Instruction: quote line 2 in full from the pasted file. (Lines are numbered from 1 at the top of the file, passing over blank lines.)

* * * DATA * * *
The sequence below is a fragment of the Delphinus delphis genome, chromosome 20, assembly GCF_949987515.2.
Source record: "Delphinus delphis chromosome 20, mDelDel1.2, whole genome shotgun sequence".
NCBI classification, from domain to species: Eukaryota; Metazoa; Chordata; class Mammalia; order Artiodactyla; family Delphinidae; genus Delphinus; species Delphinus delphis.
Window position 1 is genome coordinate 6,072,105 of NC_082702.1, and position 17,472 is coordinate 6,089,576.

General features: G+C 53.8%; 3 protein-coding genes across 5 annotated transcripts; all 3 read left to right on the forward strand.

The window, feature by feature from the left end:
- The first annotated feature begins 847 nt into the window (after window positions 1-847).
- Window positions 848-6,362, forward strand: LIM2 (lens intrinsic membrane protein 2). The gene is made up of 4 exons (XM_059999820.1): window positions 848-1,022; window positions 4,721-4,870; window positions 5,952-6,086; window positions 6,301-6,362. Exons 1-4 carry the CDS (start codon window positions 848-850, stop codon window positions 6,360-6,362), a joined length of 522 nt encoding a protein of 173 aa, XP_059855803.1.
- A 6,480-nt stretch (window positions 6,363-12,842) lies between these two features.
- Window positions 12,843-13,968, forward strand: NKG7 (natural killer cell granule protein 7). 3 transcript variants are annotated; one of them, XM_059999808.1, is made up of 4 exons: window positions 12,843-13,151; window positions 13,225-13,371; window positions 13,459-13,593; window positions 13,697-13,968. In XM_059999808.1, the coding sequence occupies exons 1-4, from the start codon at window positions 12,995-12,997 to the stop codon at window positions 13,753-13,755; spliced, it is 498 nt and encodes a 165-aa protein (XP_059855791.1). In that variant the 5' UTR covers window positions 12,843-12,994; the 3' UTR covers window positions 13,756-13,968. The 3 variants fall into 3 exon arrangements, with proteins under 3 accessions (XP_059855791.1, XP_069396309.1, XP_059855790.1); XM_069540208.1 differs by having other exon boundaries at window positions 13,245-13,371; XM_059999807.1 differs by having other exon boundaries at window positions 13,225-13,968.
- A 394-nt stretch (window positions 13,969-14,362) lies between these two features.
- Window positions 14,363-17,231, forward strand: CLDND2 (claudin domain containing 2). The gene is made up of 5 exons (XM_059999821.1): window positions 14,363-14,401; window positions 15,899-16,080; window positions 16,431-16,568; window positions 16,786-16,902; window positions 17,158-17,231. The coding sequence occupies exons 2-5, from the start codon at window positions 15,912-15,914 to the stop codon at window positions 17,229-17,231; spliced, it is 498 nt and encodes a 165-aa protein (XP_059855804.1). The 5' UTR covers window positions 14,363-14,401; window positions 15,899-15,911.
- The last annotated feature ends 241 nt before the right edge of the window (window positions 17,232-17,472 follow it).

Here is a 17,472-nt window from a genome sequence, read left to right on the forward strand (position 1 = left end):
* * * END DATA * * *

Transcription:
Source record: "Delphinus delphis chromosome 20, mDelDel1.2, whole genome shotgun sequence".